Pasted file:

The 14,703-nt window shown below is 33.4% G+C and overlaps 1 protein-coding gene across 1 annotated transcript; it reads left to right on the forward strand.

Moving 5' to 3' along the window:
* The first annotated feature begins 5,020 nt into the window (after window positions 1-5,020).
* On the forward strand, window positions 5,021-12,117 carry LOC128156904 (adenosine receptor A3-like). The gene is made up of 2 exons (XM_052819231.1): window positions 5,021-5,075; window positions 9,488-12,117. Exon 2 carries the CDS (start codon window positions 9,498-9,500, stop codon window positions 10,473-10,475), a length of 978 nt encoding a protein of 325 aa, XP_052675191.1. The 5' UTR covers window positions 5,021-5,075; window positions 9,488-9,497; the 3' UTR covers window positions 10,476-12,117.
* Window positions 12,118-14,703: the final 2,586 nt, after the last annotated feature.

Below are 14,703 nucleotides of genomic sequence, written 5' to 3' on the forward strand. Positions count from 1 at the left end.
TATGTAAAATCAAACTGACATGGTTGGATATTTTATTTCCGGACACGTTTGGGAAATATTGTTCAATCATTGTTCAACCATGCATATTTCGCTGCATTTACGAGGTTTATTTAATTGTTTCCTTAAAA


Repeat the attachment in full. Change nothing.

The 14,703-nt window shown below is 33.4% G+C and overlaps 1 protein-coding gene across 1 annotated transcript; it reads left to right on the forward strand.

Moving 5' to 3' along the window:
* The first annotated feature begins 5,020 nt into the window (after window positions 1-5,020).
* On the forward strand, window positions 5,021-12,117 carry LOC128156904 (adenosine receptor A3-like). The gene is made up of 2 exons (XM_052819231.1): window positions 5,021-5,075; window positions 9,488-12,117. Exon 2 carries the CDS (start codon window positions 9,498-9,500, stop codon window positions 10,473-10,475), a length of 978 nt encoding a protein of 325 aa, XP_052675191.1. The 5' UTR covers window positions 5,021-5,075; window positions 9,488-9,497; the 3' UTR covers window positions 10,476-12,117.
* Window positions 12,118-14,703: the final 2,586 nt, after the last annotated feature.

Below are 14,703 nucleotides of genomic sequence, written 5' to 3' on the forward strand. Positions count from 1 at the left end.
TATGTAAAATCAAACTGACATGGTTGGATATTTTATTTCCGGACACGTTTGGGAAATATTGTTCAATCATTGTTCAACCATGCATATTTCGCTGCATTTACGAGGTTTATTTAATTGTTTCCTTAAAA